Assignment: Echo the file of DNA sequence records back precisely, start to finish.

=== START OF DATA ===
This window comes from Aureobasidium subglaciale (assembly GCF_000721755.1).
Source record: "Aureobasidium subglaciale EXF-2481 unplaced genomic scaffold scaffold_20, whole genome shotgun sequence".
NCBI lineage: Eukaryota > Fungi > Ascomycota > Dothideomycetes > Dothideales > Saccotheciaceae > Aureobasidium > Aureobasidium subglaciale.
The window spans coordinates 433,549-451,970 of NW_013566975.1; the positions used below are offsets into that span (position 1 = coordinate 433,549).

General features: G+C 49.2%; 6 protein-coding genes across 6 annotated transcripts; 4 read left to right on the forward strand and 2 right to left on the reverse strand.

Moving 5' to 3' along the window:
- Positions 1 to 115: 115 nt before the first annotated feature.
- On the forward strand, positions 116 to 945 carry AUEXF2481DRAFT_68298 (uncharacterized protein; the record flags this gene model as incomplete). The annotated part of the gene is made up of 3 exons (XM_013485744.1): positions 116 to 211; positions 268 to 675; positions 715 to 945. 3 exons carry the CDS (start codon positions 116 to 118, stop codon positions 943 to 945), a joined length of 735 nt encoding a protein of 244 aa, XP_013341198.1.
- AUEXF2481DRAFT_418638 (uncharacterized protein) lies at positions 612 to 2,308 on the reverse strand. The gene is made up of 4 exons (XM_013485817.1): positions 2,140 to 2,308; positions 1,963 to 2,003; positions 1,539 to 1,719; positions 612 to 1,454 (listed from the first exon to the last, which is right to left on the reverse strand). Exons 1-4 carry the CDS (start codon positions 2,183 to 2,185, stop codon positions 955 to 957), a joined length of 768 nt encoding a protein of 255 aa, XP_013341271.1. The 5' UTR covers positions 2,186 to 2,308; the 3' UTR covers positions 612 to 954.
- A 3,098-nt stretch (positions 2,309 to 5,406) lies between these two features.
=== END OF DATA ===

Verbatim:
This window comes from Aureobasidium subglaciale (assembly GCF_000721755.1).
Source record: "Aureobasidium subglaciale EXF-2481 unplaced genomic scaffold scaffold_20, whole genome shotgun sequence".
NCBI lineage: Eukaryota > Fungi > Ascomycota > Dothideomycetes > Dothideales > Saccotheciaceae > Aureobasidium > Aureobasidium subglaciale.
The window spans coordinates 433,549-451,970 of NW_013566975.1; the positions used below are offsets into that span (position 1 = coordinate 433,549).

General features: G+C 49.2%; 6 protein-coding genes across 6 annotated transcripts; 4 read left to right on the forward strand and 2 right to left on the reverse strand.

Moving 5' to 3' along the window:
- Positions 1 to 115: 115 nt before the first annotated feature.
- On the forward strand, positions 116 to 945 carry AUEXF2481DRAFT_68298 (uncharacterized protein; the record flags this gene model as incomplete). The annotated part of the gene is made up of 3 exons (XM_013485744.1): positions 116 to 211; positions 268 to 675; positions 715 to 945. 3 exons carry the CDS (start codon positions 116 to 118, stop codon positions 943 to 945), a joined length of 735 nt encoding a protein of 244 aa, XP_013341198.1.
- AUEXF2481DRAFT_418638 (uncharacterized protein) lies at positions 612 to 2,308 on the reverse strand. The gene is made up of 4 exons (XM_013485817.1): positions 2,140 to 2,308; positions 1,963 to 2,003; positions 1,539 to 1,719; positions 612 to 1,454 (listed from the first exon to the last, which is right to left on the reverse strand). Exons 1-4 carry the CDS (start codon positions 2,183 to 2,185, stop codon positions 955 to 957), a joined length of 768 nt encoding a protein of 255 aa, XP_013341271.1. The 5' UTR covers positions 2,186 to 2,308; the 3' UTR covers positions 612 to 954.
- A 3,098-nt stretch (positions 2,309 to 5,406) lies between these two features.